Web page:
Otis Charles, an Episcopal bishop who came out as gay at age 67 in San Francisco after retiring as bishop of Utah, has been prohibited from adminstering sacraments by San Francisco–based Bishop William E. Swing. The action was taken after Charles went against Swing’s decision and “married” a male partner of two years on April 24. Swing said his Diocese of (northern) California is open to gays, and he had “taken heat when [Charles] came out of the closet in our diocese.” Also, Swing said that he and his wife, Mary, “were very fond of [Charles’s] ex-wife Elvira,” and the Swings later had Otis and his partner, Felipe, as guests “in our home and I wish them well.” Although Charles had claimed he and his partner were wed in a church “according to [Swing’s] protocols,” Swing disagreed in a public statement in early May. Upon reading an April 29 newspaper account of the “blessing of his union,” Swing said he informed Charles that his defiance meant that he would no longer be considered an “assistant bishop” (an honorific title) in the diocese or be allowed to preside over baptisms and other sacraments.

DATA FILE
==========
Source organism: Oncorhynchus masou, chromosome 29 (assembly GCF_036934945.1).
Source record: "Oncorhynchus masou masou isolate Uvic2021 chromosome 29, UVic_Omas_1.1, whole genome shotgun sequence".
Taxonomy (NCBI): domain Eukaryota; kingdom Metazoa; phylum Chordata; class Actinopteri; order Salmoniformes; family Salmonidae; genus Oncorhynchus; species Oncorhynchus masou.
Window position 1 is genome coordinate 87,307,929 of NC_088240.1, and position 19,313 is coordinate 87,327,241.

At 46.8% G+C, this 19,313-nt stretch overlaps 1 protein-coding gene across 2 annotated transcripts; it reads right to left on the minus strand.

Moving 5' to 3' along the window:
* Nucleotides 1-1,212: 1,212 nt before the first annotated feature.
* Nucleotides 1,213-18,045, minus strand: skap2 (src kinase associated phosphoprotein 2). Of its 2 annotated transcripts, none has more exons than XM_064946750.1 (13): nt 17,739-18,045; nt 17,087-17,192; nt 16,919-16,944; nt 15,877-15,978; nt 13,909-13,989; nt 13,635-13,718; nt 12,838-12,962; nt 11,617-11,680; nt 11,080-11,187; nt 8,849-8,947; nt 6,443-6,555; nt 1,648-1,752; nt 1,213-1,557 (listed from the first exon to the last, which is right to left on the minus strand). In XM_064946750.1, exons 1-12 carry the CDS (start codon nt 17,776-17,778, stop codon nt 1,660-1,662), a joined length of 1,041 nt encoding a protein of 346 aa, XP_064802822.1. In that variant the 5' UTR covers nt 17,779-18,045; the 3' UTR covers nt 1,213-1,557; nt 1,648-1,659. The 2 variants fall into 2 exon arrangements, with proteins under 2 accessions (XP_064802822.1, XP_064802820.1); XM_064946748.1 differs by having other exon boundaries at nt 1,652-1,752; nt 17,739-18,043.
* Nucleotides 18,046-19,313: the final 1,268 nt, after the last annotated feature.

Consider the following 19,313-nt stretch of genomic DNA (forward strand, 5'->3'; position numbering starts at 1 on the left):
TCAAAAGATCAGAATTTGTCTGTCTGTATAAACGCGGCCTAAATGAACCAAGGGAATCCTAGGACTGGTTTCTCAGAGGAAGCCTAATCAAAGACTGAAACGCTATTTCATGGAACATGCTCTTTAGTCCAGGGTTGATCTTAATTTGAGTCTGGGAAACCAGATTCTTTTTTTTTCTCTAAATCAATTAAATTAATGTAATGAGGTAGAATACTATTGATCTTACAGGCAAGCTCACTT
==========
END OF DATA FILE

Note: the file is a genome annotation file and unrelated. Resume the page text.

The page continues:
Ending an 18-month search for a new president, Louisville Presbyterian Theological Seminary has named Dean K. Thompson, a minister who has served pastorates in West Virginia, Texas and California. Thompson succeeds John M. Mulder, who resigned and was suspended from the ministry in the fall of 2002 for admitted sexual misconduct. Thompson was senior pastor from 1979 to 1984 at Central Presbyterian Church in Austin, Texas, then from 1984 to 1995 at Pasadena (California) Presbyterian Church and since then at the 1,600-member First Presbyterian Church in Charleston, West Virginia. First Church has built five Habitat houses, and in its ecumenical hunger ministry feeds more than 21,000 families in a typical year. It has historical ties to the Kentucky seminary where 11 students from the congregation studied before entering the ministry. Thompson will begin his duties June 28.